On the fall of strongmen and the endurace of republics
News has just broken that the long-time leader of Zimbabwe, Robert Mugabe, has resigned, following a soft coup by the military last week.
He went from a liberation fighter to a dictator over an almost-40 year career.
This weekend I went to watch "Hamilton". It was a wonderful piece of theater. But one thing struck me as I watched it, and strikes me now as the news breaks of Mugabe's fall.
The greatest gift George Washington gave his fledgling nation was leaving.
He could have easily run for and won a third term. Alexander Hamilton himself urged him to run. (After the revolution, there was talk of making Washington a "king", talk which he squashed.) By leaving, though, he was teaching the republic a lesson: the state is greater than any one person. The president is not the embodiment of the republic; the citizens are.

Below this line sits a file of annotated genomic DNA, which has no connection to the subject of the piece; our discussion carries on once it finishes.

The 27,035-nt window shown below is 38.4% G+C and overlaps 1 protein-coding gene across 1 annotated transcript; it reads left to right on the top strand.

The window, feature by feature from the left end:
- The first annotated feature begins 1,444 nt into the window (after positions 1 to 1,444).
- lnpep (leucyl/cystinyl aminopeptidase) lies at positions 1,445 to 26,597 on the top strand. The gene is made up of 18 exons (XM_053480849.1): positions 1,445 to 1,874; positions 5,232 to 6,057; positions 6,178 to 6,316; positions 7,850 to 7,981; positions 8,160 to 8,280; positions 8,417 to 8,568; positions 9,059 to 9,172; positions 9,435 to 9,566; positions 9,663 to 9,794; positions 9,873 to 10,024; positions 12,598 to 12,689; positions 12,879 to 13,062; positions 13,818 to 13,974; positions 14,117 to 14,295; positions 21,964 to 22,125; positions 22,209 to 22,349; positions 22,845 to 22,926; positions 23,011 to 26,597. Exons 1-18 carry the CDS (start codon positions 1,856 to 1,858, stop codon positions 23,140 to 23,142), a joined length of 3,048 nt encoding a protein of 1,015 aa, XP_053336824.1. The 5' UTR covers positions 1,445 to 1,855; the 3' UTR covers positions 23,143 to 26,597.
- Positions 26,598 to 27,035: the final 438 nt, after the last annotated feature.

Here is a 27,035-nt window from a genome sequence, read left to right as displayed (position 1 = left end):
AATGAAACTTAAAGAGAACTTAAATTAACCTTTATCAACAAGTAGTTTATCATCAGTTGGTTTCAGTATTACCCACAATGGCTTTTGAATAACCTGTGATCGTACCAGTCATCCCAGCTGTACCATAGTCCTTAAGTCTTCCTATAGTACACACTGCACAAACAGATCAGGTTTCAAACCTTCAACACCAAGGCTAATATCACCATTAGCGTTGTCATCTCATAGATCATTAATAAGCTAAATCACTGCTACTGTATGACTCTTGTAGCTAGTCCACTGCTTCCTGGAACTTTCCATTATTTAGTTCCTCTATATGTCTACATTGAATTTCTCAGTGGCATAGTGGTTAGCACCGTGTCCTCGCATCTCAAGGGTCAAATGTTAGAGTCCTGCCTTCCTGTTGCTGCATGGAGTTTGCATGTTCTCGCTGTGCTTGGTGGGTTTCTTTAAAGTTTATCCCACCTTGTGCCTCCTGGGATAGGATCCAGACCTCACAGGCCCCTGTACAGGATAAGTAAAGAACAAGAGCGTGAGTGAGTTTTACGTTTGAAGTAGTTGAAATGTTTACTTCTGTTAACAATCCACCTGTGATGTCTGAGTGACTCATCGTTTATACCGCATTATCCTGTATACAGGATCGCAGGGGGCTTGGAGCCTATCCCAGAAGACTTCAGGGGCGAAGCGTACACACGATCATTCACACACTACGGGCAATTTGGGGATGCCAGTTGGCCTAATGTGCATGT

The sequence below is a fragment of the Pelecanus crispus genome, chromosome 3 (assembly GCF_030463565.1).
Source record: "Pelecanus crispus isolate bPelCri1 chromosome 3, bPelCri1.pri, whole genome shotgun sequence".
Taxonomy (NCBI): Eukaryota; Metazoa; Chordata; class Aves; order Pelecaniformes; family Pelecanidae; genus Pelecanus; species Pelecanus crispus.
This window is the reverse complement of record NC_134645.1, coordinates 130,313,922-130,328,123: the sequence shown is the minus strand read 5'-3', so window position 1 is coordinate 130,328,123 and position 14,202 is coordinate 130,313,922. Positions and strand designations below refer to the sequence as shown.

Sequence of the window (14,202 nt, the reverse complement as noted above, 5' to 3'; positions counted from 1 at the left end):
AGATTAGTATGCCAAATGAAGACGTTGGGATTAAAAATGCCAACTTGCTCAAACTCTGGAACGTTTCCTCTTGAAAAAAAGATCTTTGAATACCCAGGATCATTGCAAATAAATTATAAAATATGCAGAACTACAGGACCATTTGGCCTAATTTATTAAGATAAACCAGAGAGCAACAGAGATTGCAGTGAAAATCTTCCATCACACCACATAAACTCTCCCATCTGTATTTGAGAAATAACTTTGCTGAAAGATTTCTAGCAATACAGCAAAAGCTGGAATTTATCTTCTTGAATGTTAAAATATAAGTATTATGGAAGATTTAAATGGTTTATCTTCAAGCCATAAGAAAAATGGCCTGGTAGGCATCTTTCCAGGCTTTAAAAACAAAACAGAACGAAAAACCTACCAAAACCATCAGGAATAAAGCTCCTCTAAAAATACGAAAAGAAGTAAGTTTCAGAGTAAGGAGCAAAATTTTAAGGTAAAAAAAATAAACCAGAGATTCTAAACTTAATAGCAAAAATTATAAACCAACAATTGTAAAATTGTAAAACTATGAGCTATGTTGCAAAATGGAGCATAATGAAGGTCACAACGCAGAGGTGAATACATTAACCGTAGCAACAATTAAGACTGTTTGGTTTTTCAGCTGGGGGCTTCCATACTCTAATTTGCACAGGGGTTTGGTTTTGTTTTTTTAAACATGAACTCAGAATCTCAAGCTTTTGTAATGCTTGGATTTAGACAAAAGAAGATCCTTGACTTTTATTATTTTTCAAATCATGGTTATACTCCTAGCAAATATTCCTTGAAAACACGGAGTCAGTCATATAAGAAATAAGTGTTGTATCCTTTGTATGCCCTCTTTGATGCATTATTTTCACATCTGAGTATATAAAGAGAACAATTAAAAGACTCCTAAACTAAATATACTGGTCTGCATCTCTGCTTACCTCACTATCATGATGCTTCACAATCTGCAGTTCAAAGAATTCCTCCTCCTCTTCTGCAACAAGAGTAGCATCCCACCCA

It's a lesson which, for the most part, we have followed. We've had strong, forceful men in the Oval Office. But none of them have tried to set up a dictatorship. The republic's institutions have always been stronger. And when Franklin Delano Roosevelt broke the tradition of limiting oneself to serving only two terms, a constitutional amendment was adopted enshrining the two-term limit into law.
This is something to remember as we sail though these perilous times. Donald Trump is someone who has no regard for tradition or niceties. He would savage the Constitution in service of his own desires. But we are stronger than him. We have always been stronger than him and his like. It's time to remind him and his followers of this fact. The Republic is greater than any one man, especially than a carnival barker.
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